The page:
Gustave Doré and “The Raven”

Life’s a bit breakneck at the moment, but I’m pulling my head up out of the water just high enough to mention this:

Gustave Doré, whose spectacular illustrations for Don Quixote would be the absolute pinnacle of an amazing artistic career if he hadn’t ALSO DONE DANTE, produced 26 engravings for Edgar Allan Poe’s “The Raven.”

They are, predictably, fantastic. But they’re also a bit different from some of his other works, as highlighted by OpenCulture’s post:

 Like all of his illustrations, the images are rich with detail, yet in contrast to his earlier work, particularly the fine lines of his Quixote, these engravings are softer, characterized by a deep chiaroscuro appropriate to the mood of the poem.

Once upon a midnight dreary, while I pondered, weak and weary,
Over many a quaint and curious volume of forgotten lore,

But the silence was unbroken, and the stillness gave no token,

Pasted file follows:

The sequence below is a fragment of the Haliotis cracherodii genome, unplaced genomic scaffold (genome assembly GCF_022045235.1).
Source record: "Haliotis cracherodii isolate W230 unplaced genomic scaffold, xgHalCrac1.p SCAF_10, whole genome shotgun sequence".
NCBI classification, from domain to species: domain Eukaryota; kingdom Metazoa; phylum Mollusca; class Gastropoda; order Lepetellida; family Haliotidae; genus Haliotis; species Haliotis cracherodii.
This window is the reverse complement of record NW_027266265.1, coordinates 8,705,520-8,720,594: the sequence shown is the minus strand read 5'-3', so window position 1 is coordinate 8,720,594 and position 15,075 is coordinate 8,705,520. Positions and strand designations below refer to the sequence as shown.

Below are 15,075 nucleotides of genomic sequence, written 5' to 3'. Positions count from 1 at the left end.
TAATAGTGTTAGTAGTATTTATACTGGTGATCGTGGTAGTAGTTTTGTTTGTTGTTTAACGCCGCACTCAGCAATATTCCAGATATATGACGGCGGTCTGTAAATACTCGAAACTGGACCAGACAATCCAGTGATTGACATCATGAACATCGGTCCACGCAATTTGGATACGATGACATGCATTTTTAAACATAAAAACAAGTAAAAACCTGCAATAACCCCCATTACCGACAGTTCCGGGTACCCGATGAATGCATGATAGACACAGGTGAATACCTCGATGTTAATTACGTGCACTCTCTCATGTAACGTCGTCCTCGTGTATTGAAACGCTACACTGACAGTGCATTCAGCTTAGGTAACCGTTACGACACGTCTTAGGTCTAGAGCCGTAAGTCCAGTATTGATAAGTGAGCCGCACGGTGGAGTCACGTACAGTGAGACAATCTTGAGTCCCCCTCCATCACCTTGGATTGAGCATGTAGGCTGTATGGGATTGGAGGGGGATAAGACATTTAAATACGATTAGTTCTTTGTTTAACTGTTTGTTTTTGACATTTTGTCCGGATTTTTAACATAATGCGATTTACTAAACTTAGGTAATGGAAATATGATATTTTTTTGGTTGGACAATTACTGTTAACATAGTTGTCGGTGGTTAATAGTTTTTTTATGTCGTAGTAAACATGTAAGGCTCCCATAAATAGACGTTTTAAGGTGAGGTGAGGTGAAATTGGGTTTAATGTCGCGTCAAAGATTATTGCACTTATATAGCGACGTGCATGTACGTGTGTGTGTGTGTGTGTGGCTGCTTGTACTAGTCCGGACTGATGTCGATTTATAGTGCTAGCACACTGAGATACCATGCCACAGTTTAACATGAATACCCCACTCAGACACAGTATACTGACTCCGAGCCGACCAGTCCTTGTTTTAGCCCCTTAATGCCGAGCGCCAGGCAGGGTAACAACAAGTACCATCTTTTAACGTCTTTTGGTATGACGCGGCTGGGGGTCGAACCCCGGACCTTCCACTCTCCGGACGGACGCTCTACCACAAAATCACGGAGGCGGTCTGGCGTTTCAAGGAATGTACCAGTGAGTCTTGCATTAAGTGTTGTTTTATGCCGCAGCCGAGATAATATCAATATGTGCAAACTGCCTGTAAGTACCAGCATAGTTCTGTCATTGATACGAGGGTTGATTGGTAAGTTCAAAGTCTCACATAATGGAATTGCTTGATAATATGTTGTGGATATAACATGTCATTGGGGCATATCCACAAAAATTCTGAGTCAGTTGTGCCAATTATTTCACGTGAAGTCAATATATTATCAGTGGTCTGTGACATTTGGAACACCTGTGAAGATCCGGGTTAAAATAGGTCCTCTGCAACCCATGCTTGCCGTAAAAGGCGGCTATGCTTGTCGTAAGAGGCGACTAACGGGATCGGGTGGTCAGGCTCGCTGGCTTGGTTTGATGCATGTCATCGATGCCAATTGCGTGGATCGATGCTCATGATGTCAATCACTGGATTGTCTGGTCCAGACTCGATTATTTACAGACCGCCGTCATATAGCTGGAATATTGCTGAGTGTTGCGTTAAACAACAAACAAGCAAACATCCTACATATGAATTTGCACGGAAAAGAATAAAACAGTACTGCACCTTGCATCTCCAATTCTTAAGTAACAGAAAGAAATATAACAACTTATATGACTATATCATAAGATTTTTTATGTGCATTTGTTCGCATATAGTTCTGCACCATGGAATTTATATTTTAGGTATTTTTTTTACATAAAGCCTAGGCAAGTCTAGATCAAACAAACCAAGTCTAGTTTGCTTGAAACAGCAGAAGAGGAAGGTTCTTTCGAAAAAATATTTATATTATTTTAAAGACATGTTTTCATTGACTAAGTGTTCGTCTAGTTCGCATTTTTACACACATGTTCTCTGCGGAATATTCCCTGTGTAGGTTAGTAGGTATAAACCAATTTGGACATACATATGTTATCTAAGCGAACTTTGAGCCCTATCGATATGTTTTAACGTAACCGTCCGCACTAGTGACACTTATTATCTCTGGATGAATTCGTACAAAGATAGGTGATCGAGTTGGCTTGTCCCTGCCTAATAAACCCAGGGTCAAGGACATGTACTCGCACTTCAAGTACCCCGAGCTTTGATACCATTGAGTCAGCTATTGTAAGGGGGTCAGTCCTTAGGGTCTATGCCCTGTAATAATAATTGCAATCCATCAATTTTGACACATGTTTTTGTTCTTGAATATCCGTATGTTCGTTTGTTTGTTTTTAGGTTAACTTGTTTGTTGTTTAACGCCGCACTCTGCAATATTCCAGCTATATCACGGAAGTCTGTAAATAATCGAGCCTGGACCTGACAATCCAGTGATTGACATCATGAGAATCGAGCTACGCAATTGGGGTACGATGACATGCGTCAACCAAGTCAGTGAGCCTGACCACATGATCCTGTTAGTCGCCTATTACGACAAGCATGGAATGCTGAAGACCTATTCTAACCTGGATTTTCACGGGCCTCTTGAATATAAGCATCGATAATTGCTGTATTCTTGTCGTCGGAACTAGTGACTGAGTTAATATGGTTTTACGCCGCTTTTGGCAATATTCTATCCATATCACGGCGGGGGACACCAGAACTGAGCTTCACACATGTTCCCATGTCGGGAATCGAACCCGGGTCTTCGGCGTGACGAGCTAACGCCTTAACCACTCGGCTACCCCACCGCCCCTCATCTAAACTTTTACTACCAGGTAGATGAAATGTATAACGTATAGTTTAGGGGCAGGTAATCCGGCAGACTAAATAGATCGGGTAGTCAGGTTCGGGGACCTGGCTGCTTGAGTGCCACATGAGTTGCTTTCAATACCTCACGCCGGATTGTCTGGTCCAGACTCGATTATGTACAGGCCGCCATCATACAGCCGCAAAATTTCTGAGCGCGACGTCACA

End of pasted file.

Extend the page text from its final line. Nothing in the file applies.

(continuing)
And the only word there spoken was the whispered word, “Lenore?”

Till the dirges of his hope that melancholy burden bore
Of “Never—nevermore.”

So…maybe not the best stuff for someone’s who’s feeling a bit overwhelmed. But still, gorgeously dreary. Much like Poe, himself.

Project Gutenberg has the entire work, with links to all 26 of the images. And this “Dan Short” fellow’s got a bunch more at his site, which features extensive Doré galleries.

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About Joseph Susanka

Joseph has been doing development work for institutions of Catholic higher education since graduating from Thomas Aquinas College in 1999. A grateful resident of Wyoming, he spends his free time exploring the beautiful Wind River Mountains, keeping track of his (currently) seven sons, being amazed by his (currently) lone daughter, and thanking his lucky stars for Netflix.